From your experience, what are the essential questions new authors should ask a self-publishing company?
If there is a deadline or timeline that you feel very much tied to, clarify how the process will work to ensure you and your publisher will adhere to it. But understand that you are part of the process as an active participant.
Read reviews on customer service from different publishing companies. Not everyone’s experiences will be the same, but enough bad reviews should give you some pause.
You have had tremendous success with Missing From Me. Can you share some of the marketing strategies you implemented to garner exposure? What surprised you about the response you received?
I think it is important to market well before your book comes out. In our case, we had over 34,000 members on Ryan’s Facebook site. I used this platform to provide updates and sneak peeks along the publishing journey. There are so many different social media channels to work with. Really focusing on one and making it successful can be more beneficial than overextending yourself on several different platforms. A good way to market yourself is to create a newsletter detailing your journey, sign up people interested in your book, and create momentum before the release date.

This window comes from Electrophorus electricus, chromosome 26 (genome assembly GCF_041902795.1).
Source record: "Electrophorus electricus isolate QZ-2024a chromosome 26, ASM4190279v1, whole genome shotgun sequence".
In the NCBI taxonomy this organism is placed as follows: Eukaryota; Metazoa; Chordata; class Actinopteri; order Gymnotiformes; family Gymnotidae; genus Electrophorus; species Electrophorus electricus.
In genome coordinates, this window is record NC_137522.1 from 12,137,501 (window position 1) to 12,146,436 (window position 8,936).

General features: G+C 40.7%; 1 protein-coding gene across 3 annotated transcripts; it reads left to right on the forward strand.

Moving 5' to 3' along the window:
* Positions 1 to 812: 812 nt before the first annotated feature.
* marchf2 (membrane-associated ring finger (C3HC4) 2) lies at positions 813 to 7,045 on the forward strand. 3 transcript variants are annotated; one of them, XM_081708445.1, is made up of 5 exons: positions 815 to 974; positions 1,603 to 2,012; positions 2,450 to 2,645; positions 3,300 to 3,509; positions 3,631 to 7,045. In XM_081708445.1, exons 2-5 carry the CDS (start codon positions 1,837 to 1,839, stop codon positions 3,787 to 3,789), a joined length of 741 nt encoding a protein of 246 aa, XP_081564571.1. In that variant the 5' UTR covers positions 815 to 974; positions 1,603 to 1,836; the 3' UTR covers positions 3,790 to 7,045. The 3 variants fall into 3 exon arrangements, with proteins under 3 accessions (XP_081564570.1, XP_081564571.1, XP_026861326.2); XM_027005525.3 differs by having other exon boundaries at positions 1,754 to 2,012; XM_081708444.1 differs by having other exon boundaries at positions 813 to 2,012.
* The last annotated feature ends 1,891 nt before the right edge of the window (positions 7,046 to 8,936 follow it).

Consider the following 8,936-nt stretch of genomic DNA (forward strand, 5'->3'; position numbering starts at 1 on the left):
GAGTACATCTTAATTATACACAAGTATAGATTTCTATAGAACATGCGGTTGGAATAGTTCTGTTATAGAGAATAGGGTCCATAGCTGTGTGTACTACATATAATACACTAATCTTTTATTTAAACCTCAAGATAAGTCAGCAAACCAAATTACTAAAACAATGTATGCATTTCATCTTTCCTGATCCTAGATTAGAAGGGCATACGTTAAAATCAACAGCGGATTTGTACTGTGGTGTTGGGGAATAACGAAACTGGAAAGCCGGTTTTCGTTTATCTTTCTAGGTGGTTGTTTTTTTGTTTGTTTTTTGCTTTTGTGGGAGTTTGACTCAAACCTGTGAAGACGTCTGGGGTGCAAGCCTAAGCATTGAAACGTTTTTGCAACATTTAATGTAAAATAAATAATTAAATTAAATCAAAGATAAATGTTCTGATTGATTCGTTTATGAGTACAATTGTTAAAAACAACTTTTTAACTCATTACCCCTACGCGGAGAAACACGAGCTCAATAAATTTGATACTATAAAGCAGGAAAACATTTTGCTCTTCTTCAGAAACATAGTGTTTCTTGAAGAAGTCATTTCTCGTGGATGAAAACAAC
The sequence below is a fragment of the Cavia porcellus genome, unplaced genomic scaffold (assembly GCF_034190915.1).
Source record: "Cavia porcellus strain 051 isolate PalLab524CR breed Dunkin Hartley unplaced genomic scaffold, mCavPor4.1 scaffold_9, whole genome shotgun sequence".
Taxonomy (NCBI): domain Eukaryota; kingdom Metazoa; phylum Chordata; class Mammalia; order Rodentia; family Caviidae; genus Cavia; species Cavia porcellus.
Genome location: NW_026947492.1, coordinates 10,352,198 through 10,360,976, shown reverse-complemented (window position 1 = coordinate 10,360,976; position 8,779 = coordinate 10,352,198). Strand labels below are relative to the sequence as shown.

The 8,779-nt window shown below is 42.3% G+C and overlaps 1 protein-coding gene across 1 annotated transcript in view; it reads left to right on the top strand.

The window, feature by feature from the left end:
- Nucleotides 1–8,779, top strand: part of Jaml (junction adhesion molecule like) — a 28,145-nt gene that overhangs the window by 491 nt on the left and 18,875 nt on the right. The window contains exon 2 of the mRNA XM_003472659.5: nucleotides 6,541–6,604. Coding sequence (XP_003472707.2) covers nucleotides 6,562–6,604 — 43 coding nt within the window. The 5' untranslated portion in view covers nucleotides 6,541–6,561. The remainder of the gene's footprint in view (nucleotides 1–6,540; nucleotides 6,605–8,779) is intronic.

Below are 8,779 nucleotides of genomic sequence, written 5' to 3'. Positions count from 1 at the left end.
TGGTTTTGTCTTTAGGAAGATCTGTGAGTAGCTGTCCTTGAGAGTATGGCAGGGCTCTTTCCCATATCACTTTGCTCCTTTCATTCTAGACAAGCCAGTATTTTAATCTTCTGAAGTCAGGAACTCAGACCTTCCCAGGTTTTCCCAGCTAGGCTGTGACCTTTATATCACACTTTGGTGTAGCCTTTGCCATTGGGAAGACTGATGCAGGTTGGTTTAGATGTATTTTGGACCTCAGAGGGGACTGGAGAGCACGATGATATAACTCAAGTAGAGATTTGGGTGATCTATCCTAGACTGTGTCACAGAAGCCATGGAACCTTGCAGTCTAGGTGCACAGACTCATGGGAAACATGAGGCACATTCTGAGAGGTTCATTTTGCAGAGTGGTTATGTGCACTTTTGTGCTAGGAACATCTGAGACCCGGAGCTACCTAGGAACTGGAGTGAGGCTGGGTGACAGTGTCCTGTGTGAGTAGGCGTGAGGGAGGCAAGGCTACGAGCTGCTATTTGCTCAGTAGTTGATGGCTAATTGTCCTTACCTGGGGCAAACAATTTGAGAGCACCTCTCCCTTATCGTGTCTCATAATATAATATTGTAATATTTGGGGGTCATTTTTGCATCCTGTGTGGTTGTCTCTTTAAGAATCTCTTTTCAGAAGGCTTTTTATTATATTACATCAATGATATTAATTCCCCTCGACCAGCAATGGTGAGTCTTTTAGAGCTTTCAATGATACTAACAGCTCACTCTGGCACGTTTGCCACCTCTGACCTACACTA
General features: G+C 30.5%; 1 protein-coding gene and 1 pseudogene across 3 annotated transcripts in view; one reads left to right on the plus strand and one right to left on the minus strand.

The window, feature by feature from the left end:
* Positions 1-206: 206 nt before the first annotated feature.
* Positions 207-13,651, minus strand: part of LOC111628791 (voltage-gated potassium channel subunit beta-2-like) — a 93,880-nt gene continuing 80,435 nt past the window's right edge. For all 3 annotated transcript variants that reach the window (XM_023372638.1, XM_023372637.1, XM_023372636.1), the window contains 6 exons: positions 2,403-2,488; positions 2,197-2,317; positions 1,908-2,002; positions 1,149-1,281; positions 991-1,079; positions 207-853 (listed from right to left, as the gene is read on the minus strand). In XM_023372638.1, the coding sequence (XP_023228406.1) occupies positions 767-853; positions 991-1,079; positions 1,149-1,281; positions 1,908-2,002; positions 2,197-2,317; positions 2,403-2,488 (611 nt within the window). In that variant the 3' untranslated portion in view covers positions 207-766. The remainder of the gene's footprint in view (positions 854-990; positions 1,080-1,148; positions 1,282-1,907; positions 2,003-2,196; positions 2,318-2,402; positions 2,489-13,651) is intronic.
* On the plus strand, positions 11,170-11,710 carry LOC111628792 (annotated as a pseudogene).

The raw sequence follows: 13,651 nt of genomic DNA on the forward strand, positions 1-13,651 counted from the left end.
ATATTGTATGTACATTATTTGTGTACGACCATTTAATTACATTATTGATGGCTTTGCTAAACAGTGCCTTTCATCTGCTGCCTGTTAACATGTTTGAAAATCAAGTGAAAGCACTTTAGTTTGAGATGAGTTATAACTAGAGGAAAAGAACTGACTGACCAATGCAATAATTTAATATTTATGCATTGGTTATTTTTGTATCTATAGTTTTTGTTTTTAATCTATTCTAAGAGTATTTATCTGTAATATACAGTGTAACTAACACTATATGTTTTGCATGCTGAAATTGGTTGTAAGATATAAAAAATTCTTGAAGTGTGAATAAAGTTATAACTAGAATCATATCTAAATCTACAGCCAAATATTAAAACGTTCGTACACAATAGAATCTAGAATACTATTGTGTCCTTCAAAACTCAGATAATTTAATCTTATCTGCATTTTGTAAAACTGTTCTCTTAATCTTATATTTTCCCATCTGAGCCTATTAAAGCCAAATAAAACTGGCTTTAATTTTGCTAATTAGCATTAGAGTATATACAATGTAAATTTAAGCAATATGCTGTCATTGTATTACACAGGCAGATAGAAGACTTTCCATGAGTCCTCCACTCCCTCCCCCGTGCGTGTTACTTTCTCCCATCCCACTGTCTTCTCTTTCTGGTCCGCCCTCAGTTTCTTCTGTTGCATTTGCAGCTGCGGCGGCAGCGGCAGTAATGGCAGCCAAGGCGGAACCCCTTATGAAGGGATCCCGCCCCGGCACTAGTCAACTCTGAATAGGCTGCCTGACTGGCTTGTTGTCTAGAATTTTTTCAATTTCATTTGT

I was overwhelmed by the response I received when my book went online. I wanted to give everyone an update that showed the book jacket and a projected December date for release. Within an hour, someone had located it on Amazon and it became a bestseller within twenty-four hours. I had hoped the book would resonate with readers, but had no idea how much traction and attention it would receive in such a short amount of time.